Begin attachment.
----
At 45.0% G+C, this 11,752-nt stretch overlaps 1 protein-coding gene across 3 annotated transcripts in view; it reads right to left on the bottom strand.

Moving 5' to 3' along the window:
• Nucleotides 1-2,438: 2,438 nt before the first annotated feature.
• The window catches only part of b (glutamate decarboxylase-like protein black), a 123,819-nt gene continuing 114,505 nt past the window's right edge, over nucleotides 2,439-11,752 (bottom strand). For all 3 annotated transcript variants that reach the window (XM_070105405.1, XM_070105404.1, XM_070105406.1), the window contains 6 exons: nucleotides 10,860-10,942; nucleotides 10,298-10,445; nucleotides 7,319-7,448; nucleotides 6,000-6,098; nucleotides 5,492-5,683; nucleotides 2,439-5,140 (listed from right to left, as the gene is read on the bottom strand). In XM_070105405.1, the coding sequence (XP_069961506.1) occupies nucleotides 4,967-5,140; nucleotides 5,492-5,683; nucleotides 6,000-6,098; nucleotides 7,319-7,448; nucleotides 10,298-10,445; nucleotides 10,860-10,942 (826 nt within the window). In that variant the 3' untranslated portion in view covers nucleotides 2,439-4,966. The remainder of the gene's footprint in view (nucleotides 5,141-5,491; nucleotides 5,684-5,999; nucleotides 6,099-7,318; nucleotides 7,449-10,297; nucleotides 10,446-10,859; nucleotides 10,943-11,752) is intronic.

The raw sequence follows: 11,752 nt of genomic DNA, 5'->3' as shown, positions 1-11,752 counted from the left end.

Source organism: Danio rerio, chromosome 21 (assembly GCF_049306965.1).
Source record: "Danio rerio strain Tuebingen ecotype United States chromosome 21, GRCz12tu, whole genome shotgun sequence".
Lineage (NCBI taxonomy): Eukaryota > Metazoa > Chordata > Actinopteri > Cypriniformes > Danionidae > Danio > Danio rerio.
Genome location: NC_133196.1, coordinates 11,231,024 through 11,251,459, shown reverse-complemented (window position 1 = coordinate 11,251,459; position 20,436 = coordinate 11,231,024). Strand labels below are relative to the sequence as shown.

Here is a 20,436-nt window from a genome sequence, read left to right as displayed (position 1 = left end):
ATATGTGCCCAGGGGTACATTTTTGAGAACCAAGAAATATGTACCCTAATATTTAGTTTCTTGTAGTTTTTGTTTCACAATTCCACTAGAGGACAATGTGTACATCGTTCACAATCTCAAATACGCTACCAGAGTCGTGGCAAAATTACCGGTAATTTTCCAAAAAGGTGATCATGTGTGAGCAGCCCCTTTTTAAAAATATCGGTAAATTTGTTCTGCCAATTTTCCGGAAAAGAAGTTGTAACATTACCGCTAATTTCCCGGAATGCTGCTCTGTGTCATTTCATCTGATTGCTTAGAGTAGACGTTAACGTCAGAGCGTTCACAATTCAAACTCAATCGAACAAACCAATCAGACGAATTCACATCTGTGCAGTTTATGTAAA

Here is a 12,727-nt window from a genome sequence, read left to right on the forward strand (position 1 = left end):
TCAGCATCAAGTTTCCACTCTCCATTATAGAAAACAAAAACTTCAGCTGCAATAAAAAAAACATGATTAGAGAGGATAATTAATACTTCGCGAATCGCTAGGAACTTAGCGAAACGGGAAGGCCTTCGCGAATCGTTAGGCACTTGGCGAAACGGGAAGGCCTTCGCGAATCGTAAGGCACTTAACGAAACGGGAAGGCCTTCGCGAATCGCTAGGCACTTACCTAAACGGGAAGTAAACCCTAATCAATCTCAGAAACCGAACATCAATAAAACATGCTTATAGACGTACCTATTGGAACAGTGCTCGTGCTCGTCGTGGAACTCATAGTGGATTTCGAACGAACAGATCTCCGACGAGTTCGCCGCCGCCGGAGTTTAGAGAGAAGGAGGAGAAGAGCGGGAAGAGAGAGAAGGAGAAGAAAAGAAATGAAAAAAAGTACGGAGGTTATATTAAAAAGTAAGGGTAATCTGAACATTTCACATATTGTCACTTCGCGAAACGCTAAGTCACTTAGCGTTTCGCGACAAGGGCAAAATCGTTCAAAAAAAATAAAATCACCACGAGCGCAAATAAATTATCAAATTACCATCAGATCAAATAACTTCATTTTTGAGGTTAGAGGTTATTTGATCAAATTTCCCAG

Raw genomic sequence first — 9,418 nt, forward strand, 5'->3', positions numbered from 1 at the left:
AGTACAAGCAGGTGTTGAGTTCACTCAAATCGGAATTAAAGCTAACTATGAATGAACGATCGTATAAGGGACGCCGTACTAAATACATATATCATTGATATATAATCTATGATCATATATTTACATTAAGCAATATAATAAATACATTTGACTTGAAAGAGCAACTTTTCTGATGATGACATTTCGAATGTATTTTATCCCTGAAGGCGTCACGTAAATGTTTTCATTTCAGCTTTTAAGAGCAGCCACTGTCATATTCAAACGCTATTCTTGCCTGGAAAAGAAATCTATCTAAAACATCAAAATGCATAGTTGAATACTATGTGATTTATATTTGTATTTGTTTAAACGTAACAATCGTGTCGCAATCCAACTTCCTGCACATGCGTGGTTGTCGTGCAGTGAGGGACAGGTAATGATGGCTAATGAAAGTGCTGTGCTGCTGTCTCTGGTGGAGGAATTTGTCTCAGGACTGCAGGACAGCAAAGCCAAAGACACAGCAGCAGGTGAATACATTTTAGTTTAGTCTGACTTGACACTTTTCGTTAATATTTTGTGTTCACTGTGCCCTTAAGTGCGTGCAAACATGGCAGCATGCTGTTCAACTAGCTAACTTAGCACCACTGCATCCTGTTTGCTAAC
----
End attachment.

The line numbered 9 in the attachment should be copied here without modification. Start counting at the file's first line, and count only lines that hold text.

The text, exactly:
Genome location: NC_133196.1, coordinates 11,231,024 through 11,251,459, shown reverse-complemented (window position 1 = coordinate 11,251,459; position 20,436 = coordinate 11,231,024). Strand labels below are relative to the sequence as shown.